(AUDIO) The primary challenge in lupus diagnosis is nonspecific signs and lack of good biomarkers, says Sam Lim, MD, of the American College of Rheumatology’s Lupus Initiative. Here he sheds light on how to arrive at an appropriate diagnosis.
Lupus diagnosis can be challenging for rheumatologists, particularly early in the disease, so it’s not an indictment of primary care physicians’ clinical acumen if they find the diagnosis difficult, says Sam Lim, MD, MPH, Consortium Chair of the American College of Rheumatology’s Lupus Initiative. In this podcast, Dr. Lim offers insights on the special challenges of lupus diagnosis in primary care and sheds light on how primary care physicians can ensure better outcomes for their patients with lupus.
Dr. Lim is associate professor of medicine and epidemiology in the rheumatology division at Emory School of Medicine in Atlanta.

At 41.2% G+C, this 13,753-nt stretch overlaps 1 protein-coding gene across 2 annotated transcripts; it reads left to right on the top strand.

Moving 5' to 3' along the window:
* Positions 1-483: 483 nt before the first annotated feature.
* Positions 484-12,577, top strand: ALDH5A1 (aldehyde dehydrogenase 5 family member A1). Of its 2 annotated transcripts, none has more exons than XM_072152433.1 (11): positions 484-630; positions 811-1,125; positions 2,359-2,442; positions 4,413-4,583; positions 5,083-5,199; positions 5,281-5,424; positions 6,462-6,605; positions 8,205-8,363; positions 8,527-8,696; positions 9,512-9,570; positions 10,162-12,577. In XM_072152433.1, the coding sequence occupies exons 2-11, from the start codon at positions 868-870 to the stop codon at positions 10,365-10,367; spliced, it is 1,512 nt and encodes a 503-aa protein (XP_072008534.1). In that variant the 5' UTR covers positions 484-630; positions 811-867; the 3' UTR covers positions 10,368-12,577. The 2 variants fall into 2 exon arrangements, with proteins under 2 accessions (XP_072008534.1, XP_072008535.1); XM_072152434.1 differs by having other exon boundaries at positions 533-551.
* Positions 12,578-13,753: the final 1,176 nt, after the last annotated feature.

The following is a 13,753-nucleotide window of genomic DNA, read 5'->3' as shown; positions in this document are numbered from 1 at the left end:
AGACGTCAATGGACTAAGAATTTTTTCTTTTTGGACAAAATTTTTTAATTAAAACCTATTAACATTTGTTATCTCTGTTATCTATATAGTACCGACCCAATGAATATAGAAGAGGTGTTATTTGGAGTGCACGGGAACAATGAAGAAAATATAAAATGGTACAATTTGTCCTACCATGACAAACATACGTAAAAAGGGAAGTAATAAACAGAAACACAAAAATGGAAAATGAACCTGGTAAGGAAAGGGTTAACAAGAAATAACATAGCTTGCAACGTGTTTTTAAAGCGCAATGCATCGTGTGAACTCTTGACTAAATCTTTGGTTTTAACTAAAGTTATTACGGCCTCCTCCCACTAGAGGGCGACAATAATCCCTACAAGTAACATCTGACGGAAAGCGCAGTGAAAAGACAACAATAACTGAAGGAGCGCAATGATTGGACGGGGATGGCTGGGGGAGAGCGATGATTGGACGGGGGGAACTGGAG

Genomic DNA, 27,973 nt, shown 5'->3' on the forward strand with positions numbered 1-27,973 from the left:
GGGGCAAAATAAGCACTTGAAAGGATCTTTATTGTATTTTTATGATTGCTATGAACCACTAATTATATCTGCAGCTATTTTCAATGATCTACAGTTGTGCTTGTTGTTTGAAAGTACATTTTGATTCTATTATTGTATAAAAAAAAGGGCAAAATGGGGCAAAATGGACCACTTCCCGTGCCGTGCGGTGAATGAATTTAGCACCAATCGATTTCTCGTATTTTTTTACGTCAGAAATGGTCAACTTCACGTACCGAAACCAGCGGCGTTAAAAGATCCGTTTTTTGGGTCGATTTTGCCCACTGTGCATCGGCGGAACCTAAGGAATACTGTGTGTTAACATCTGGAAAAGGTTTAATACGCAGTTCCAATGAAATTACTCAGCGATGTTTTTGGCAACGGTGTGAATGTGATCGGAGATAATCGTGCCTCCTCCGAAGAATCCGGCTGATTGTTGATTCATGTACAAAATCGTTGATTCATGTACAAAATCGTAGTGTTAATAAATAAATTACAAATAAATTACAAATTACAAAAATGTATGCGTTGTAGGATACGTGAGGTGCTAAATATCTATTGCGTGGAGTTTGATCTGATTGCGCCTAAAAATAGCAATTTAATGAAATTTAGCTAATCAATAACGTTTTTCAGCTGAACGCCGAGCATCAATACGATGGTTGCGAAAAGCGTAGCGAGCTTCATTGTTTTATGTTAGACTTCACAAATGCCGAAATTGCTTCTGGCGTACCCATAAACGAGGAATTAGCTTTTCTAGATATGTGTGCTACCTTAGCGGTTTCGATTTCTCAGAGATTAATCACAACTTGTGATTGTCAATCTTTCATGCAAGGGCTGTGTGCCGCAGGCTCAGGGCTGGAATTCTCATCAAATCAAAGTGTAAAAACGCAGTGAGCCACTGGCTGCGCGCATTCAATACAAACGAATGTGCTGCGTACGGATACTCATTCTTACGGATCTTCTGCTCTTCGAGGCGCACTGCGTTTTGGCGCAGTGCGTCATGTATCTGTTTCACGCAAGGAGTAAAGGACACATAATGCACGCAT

Lupus Diagnosis: The Challenge in Primary Care
♦ Why is lupus so difficult to diagnose in primary care, and what are the major mimics of it?
♦ What are some of the most important things that doctors need to know about treating lupus in 2012?
♦ What is the impact of gender and ethnicity on outcomes for lupus care?
♦ What can primary care clinicians do to assure the best outcomes for their patients with lupus?
“The primary challenge in lupus diagnosis is attribution of nonspecific symptoms and signs to an autoimmune process that lacks good biomarkers for disease or disease activity.”
“Because most patients with lupus are women of childbearing age, reproductive health is important. Most women with lupus can have uncomplicated pregnancies without poor outcomes if various parameters are addressed or maximized. It’s important to have this discussion with patients.”
For your reference:
The Lupus Initiative